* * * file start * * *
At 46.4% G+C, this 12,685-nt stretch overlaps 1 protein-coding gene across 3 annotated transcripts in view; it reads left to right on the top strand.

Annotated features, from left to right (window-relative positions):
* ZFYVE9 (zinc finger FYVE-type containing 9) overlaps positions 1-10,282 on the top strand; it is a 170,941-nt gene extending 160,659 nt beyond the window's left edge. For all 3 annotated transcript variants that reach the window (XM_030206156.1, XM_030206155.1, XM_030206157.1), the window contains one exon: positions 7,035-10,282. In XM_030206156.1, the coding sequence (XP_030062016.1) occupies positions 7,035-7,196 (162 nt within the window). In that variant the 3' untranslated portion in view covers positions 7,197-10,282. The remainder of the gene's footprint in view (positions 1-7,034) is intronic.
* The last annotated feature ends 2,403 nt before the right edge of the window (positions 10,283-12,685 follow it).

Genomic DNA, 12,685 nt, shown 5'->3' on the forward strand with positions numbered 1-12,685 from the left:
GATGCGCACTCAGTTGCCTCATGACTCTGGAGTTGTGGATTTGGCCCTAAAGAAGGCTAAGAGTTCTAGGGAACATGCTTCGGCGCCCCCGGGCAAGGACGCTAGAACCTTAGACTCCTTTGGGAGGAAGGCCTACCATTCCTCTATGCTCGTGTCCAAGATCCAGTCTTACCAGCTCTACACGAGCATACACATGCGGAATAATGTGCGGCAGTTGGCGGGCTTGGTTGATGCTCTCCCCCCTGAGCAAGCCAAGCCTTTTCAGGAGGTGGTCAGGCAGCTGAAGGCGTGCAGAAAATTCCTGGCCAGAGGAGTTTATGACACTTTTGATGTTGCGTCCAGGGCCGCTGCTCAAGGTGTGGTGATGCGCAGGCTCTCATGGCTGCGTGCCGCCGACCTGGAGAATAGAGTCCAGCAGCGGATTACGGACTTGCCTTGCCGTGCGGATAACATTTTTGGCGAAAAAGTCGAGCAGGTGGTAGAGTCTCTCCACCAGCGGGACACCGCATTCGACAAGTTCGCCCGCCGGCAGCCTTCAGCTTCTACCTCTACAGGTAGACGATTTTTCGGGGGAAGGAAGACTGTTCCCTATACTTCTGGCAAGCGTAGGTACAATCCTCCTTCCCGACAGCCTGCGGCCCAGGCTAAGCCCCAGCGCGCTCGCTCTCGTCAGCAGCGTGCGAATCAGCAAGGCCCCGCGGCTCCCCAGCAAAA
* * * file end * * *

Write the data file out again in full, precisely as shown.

At 46.4% G+C, this 12,685-nt stretch overlaps 1 protein-coding gene across 3 annotated transcripts in view; it reads left to right on the top strand.

Annotated features, from left to right (window-relative positions):
* ZFYVE9 (zinc finger FYVE-type containing 9) overlaps positions 1-10,282 on the top strand; it is a 170,941-nt gene extending 160,659 nt beyond the window's left edge. For all 3 annotated transcript variants that reach the window (XM_030206156.1, XM_030206155.1, XM_030206157.1), the window contains one exon: positions 7,035-10,282. In XM_030206156.1, the coding sequence (XP_030062016.1) occupies positions 7,035-7,196 (162 nt within the window). In that variant the 3' untranslated portion in view covers positions 7,197-10,282. The remainder of the gene's footprint in view (positions 1-7,034) is intronic.
* The last annotated feature ends 2,403 nt before the right edge of the window (positions 10,283-12,685 follow it).

Genomic DNA, 12,685 nt, shown 5'->3' on the forward strand with positions numbered 1-12,685 from the left:
GATGCGCACTCAGTTGCCTCATGACTCTGGAGTTGTGGATTTGGCCCTAAAGAAGGCTAAGAGTTCTAGGGAACATGCTTCGGCGCCCCCGGGCAAGGACGCTAGAACCTTAGACTCCTTTGGGAGGAAGGCCTACCATTCCTCTATGCTCGTGTCCAAGATCCAGTCTTACCAGCTCTACACGAGCATACACATGCGGAATAATGTGCGGCAGTTGGCGGGCTTGGTTGATGCTCTCCCCCCTGAGCAAGCCAAGCCTTTTCAGGAGGTGGTCAGGCAGCTGAAGGCGTGCAGAAAATTCCTGGCCAGAGGAGTTTATGACACTTTTGATGTTGCGTCCAGGGCCGCTGCTCAAGGTGTGGTGATGCGCAGGCTCTCATGGCTGCGTGCCGCCGACCTGGAGAATAGAGTCCAGCAGCGGATTACGGACTTGCCTTGCCGTGCGGATAACATTTTTGGCGAAAAAGTCGAGCAGGTGGTAGAGTCTCTCCACCAGCGGGACACCGCATTCGACAAGTTCGCCCGCCGGCAGCCTTCAGCTTCTACCTCTACAGGTAGACGATTTTTCGGGGGAAGGAAGACTGTTCCCTATACTTCTGGCAAGCGTAGGTACAATCCTCCTTCCCGACAGCCTGCGGCCCAGGCTAAGCCCCAGCGCGCTCGCTCTCGTCAGCAGCGTGCGAATCAGCAAGGCCCCGCGGCTCCCCAGCAAAA